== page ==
On the same day, Royal Bank of Scotland launched its first social bond. The EUR750 million offering attracted demand of over EUR2 billion.

Junk-rated Owens Illinois, a glass manufacturer, increased a EUR300 million 2025 Green issue to EUR500 million in response to strong demand, while pricing below its indicated range.

Other debt highlights

Abbvie is preparing a jumbo offering, expected to be the largest corporate debt sale this year. It is reported to be seeking USD28 billion towards funding its purchase of Allergan.

Allied Irish Bank attracted over EUR3.5 billion of demand for a EUR500 million dated subordinated Tier 2 issue, and tightened price guidance by 20 basis points.

Bayer's USD1.75 billion hybrid issuance was more than five times subscribed. The sale comprised two tranches of 60-year debt, callable after 5.5 and eight years, with coupons of 2.375% and 3.125%.

Equity

Alibaba's large-scale secondary offering in Hong Kong is expected to be revived this week. Latest reports suggest that it might open books on 15 November for a sale worth up to USD15 billion. A listing approval hearing was completed successfully on 13 November. The transaction previously was withdrawn in August against the background of the US/China trade conflict and instability within Hong Kong.

The sizeable planned flotation from Canadian waste management firm GFL Environment has been withdrawn. The company had sought up to USD2.42 billion, targeting pricing of USD20-24 per share. The deal was withdrawn after market feedback pushing for pricing at USD18 per share. The firm intends to "revisit the public markets at a later date".

Outlook and implications

The reversal of earlier expansion of the stock of negative yielding debt, and the associated back-up in yields, comes as no surprise.

  • In part, this can be attributed to improved perceptions over the scope to resolve the US/China trade dispute, and to signs of reluctance by the Federal Reserve to cut rates rapidly.
  • However, it is also a logical reaction to growing investor concern about locking in negative returns for very lengthy periods, with the risk of sizeable subsequent capital losses during economic recovery.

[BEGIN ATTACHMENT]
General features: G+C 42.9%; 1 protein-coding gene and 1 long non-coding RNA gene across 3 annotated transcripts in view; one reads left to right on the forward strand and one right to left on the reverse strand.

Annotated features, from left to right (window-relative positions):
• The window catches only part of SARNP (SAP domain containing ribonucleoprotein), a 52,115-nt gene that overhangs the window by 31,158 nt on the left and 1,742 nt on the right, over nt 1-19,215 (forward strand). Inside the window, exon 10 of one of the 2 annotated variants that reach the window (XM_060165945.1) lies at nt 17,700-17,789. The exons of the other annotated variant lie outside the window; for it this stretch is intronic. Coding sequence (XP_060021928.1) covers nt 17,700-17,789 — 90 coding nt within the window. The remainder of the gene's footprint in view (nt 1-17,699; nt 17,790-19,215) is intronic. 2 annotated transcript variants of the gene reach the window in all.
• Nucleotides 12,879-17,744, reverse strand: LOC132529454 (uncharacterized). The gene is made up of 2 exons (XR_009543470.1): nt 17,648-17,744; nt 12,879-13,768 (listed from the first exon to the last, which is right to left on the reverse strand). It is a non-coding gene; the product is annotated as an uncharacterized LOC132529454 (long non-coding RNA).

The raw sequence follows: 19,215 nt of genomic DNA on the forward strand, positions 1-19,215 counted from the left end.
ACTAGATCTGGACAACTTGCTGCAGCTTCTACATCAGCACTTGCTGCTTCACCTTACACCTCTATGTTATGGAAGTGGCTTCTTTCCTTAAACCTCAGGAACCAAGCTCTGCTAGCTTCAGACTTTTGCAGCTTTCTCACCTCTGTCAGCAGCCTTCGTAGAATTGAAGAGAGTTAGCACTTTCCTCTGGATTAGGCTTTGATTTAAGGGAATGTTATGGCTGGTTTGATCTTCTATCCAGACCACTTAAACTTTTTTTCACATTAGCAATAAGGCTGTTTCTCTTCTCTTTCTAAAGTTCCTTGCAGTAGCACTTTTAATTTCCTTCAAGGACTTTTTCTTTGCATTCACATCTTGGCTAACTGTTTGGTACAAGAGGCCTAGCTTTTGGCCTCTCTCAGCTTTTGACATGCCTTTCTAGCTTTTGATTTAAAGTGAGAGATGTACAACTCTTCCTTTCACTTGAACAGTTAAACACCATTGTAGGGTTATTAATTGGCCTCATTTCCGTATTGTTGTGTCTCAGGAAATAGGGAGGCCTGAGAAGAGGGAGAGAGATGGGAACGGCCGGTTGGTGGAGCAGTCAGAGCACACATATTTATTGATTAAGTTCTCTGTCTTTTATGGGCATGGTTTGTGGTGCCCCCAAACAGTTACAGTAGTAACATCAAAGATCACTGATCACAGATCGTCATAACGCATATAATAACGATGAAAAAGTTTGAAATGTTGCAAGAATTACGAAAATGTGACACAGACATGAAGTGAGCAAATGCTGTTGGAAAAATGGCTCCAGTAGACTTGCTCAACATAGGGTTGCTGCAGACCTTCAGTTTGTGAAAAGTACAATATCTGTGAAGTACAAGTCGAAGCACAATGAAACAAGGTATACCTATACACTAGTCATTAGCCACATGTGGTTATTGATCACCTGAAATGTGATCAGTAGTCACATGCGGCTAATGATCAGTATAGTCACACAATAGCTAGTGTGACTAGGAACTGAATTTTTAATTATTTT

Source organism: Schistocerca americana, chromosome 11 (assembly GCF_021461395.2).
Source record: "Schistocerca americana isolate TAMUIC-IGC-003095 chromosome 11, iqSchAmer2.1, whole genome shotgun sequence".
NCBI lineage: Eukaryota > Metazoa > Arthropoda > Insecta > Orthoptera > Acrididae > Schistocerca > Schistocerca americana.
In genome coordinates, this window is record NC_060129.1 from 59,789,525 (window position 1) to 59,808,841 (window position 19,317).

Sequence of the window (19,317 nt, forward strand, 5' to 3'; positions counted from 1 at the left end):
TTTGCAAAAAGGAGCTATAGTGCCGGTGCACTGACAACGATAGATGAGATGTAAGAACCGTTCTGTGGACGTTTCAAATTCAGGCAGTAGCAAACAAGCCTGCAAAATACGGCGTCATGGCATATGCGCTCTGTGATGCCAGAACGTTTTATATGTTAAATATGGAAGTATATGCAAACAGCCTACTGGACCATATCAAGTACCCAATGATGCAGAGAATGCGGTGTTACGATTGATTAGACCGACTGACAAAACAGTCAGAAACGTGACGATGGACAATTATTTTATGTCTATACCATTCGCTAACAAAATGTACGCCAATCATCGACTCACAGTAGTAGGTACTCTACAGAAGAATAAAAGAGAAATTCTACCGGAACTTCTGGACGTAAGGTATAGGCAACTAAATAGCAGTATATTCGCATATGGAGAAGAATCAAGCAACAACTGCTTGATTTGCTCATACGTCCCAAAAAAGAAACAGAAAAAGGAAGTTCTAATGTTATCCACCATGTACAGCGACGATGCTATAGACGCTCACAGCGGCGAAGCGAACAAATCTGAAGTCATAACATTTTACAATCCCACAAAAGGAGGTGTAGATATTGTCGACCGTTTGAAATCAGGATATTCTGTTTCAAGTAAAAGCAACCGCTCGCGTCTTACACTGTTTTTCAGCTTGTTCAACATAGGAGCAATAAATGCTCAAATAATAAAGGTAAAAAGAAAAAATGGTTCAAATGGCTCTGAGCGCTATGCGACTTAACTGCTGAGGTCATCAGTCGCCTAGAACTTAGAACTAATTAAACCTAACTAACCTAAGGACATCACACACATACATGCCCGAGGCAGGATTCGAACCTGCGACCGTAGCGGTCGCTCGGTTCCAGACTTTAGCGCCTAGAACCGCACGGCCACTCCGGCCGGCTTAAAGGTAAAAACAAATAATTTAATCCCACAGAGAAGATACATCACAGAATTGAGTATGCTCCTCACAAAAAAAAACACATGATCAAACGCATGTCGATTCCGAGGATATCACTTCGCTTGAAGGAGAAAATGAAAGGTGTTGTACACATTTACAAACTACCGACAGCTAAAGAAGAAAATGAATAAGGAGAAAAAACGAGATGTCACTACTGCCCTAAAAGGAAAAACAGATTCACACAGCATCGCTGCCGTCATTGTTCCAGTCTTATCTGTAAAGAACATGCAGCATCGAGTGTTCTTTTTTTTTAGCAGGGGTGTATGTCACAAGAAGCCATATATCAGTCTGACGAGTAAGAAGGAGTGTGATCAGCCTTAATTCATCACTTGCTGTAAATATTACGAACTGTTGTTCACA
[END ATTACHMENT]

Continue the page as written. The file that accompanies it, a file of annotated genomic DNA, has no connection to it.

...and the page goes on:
• Additionally, longer dated bonds in Europe had made very sharp capital gains within 2019, increasing the incentives for profit-taking to lock in capital appreciation.
  • Overall, media claims that the environment of negative-yielding debt is ending may be unduly optimistic, given the weak underlying growth trajectory in Europe.
  • However, for German 10-year rates to have risen 50 basis points from their low point, and for French 10-year OAT to be back at positive yields, clearly shows that international bond market sentiment has changed recently.
  • Ahead of calendar year-end, profit taking is a relatively normal seasonal feature: how yields behave in January 2020 could well provide better guidance on subsequent market trends.

Costa Rica is a deteriorating credit. The country's central bank projects a deficit of 6.3% of GDP in 2019. Its debt stock has risen from 29.9% of GDP in 2011 to 41% in 2015: according to Treasury forecasts, it will rise from 53.6% in 2018 to 59.9% this year.

In early 2019, we downgraded it by two notches. However, we retain a negative Outlook, given our concern that external borrowings and the overall debt stock may continue to grow despite some government efforts at fiscal consolidation. Country Economist Cristina Arbelaez warns that "without the proper implementation of fiscal reforms, the sovereign rating will come under pressure … as debt levels rise, coupled with evidence of increasing funding pressures".

By contrast, while relatively-weakly rated Egypt appears on a more positive trajectory. Its debt stock is more manageable at 44% of GDP, while the country's IMF agreement has led to it making headway in reducing the fiscal burden of previously-heavy subsidies.

Finally, we view Morocco as a relatively healthy risk: our latest Sovereign Risk report describes its position as "supported by prudent government policies, low debt-service costs, and a relatively stable political system".

Posted 15 November 2019 by Brian Lawson, Senior Economic and Financial Consultant, Country Risk, IHS Markit